Last Friday morning my kindergartener was home sick from school. Exhausted from being up with him for much of the night, and emotional from a rough and trying week, I sat at the dining room table trying to work as tears slipped down my face and splashed onto my laptop keyboard.
“Why are you crying, mom?” He asked.
I didn’t have an answer for him. Not one that he could understand.
You see, I was crying because of Facebook. In particular a rancorous political exchange with immediate family members over something I’d posted on Facebook which to me seemed, at the time, not so controversial.
But these days, everything is a potential flash point.
So I was crying.
Because I am a website editor who manages a Facebook page for a living, full time, being on Facebook for me is an occupational hazard. And even if I am not posting “controversial” things about politics, I am seeing them, and seeing the fighting and the meanness, all the time. Everywhere. It’s unavoidable, and it’s led me to take rather large Facebook breaks on the weekends.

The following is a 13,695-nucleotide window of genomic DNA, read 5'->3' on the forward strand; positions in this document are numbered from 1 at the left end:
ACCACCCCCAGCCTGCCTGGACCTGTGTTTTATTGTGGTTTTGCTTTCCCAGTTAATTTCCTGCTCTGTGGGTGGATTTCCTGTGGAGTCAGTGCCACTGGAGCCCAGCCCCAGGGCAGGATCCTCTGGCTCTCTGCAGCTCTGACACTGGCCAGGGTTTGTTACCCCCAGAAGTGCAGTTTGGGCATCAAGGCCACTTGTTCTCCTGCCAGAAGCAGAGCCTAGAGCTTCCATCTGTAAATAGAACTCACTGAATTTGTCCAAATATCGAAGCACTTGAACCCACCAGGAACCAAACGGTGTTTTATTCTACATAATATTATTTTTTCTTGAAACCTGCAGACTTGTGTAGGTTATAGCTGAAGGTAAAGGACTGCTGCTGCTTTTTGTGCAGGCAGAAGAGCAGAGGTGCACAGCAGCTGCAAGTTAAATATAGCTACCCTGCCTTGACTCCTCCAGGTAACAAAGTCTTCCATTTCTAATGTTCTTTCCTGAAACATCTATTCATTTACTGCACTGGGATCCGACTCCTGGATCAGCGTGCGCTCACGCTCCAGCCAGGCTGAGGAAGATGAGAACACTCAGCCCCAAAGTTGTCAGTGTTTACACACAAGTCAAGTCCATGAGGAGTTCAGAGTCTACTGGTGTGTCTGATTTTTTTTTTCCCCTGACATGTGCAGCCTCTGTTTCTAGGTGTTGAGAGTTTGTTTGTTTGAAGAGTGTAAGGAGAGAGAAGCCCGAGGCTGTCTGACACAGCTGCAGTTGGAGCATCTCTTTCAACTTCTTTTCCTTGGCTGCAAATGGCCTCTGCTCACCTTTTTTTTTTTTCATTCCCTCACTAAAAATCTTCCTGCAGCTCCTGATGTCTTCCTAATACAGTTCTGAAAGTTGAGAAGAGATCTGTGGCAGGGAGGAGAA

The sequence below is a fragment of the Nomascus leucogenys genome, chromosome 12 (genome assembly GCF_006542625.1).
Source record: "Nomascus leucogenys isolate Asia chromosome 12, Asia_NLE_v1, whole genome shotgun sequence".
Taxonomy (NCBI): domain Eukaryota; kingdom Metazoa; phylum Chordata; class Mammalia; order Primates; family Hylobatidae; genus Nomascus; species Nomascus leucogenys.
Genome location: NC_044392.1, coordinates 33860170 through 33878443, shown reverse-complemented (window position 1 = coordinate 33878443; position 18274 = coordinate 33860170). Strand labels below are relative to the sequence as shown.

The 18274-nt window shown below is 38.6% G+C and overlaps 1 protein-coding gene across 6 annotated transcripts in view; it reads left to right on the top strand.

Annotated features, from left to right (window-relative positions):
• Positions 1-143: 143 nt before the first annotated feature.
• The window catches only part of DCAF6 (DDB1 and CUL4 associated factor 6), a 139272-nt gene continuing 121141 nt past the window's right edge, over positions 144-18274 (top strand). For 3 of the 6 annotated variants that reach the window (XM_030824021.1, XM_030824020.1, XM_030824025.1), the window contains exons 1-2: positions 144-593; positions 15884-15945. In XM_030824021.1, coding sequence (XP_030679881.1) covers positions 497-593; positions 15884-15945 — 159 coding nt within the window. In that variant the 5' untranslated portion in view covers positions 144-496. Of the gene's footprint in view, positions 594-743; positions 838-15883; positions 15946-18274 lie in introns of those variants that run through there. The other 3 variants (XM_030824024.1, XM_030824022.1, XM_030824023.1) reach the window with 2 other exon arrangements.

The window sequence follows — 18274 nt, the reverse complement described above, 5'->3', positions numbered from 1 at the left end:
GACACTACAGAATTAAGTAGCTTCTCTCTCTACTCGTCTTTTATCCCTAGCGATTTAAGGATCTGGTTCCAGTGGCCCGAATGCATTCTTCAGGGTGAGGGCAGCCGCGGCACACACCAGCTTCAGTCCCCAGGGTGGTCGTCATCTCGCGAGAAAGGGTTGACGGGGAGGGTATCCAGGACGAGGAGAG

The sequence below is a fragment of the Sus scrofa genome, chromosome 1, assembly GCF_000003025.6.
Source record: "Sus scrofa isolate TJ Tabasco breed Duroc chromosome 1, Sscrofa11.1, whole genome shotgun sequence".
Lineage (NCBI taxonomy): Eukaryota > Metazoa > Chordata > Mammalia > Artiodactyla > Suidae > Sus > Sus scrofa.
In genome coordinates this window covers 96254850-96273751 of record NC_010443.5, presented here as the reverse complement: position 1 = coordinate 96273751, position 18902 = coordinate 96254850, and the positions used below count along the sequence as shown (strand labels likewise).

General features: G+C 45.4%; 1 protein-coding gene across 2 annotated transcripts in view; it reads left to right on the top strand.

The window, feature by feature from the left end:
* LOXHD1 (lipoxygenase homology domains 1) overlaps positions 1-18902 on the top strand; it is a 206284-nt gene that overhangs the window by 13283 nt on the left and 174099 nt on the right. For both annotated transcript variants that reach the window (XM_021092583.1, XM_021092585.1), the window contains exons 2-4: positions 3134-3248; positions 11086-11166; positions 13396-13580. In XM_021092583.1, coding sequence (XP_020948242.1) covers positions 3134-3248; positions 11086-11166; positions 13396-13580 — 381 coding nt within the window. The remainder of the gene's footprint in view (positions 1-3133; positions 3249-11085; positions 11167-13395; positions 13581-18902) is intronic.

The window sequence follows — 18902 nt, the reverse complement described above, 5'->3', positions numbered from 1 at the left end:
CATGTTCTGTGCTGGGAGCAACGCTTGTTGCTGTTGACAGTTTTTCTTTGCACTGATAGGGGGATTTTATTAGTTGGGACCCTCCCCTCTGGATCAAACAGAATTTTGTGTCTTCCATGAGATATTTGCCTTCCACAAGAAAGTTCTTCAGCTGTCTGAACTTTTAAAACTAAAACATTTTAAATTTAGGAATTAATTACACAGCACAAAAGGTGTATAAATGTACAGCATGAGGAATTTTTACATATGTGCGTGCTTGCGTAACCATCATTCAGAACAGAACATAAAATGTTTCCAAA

As I sat there in a silly, teary mess that morning, a thought hit me like a lightning bolt. I remembered a Facebook post I saw on Inauguration Day, among the vitriol and the rants, the jubilation and the gloating, that reminded me that I really should not be crying over politics on Facebook.